Treasury confirms BNPL regulation “as soon as time allows”

Heralding the publication of the Woolard Review, Treasury published its exchange of letters with Chris Woolard confirming the Economic Secretary’s agreement with the recommendation to regulated interest-free BNPL products, and confirming that legislation will be brought forward “as soon as Parliamentary time allows”. Mr Woolard had pointed out in a letter of 19 January that he had agreed with the FCA board (and Charles Randell wrote separately) to highlight his recommendation to bring these products within the regulatory perimeter as soon as possible, particularly given the current interest in the topic and the parliamentary passage of the Financial Services Bill.

The main concern is that, although average single value transaction rates are low, the ability to use multiple providers across transactions would mean that debt of £1,000 could easily build up without being visible to CRAs or mainstream lenders. He also noted that some retailers offer a choice of providers, so customers can easily, and do, shop around if one provider refuses the credit. Although it is partly true that younger consumers prefer one off transactions to using a traditional credit card, the study also found that over 10% of customers using BNPL were already in arrears of mainstream debt.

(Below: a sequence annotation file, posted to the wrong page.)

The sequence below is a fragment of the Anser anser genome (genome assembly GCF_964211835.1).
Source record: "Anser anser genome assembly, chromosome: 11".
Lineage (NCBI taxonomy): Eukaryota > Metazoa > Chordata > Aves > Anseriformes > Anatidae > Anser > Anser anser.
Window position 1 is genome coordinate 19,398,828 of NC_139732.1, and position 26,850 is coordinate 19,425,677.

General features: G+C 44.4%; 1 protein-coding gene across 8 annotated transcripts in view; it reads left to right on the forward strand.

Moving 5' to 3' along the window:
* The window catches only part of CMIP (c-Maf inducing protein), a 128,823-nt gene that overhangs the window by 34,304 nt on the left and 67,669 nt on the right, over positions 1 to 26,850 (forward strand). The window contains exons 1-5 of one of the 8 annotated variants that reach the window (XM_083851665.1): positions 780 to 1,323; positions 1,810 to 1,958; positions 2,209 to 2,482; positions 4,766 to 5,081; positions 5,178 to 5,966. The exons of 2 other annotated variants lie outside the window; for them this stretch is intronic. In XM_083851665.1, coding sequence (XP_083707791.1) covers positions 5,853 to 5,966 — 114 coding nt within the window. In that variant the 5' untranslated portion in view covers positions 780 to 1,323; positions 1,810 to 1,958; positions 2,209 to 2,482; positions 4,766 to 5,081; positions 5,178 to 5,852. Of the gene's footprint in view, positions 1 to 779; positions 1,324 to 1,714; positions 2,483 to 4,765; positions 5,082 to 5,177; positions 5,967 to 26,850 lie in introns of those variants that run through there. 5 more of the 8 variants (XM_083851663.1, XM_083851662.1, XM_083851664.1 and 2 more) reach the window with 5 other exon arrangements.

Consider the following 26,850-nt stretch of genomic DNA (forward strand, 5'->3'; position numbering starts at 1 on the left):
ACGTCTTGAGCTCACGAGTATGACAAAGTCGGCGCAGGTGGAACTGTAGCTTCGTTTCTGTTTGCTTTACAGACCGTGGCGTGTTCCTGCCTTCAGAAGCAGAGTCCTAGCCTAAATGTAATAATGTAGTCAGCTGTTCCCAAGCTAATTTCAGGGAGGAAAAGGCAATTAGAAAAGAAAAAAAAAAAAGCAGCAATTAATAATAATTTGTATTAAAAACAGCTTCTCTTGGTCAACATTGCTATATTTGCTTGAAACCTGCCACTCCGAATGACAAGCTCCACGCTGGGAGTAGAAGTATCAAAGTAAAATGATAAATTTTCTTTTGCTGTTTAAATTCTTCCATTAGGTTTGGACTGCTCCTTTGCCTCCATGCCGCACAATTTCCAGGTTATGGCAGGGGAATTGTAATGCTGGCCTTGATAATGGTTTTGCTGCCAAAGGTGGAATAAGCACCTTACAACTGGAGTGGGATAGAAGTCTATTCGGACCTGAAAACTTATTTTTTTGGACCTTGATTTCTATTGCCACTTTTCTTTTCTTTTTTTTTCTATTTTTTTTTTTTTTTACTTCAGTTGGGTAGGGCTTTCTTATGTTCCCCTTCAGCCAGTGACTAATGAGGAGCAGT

Treasury are aware of the key concerns of:

  • consumers not really understanding the product, but assuming it was regulated and that therefore they would, for example, have FOS access in relation to complaints about it;
  • providers focusing more on benefiting retailers, who get more business when customers use BNPL and therefore the risk that customer journeys are not tailored to the interests of the consumer; and
  • lack of basic customer protections, such as affordability assessments, the potential for high levels of debt and no scope for protecting vulnerable customers, added to the lack of transparency of levels of debt

FCA is concerned that non-financial firms using the interest-free credit exemption in the way it was intended should not be brought within the perimeter.

Treasury has also published its response, from John Glen, on 28 January, agreeing with the principles of the recommendations.

Emma Radmore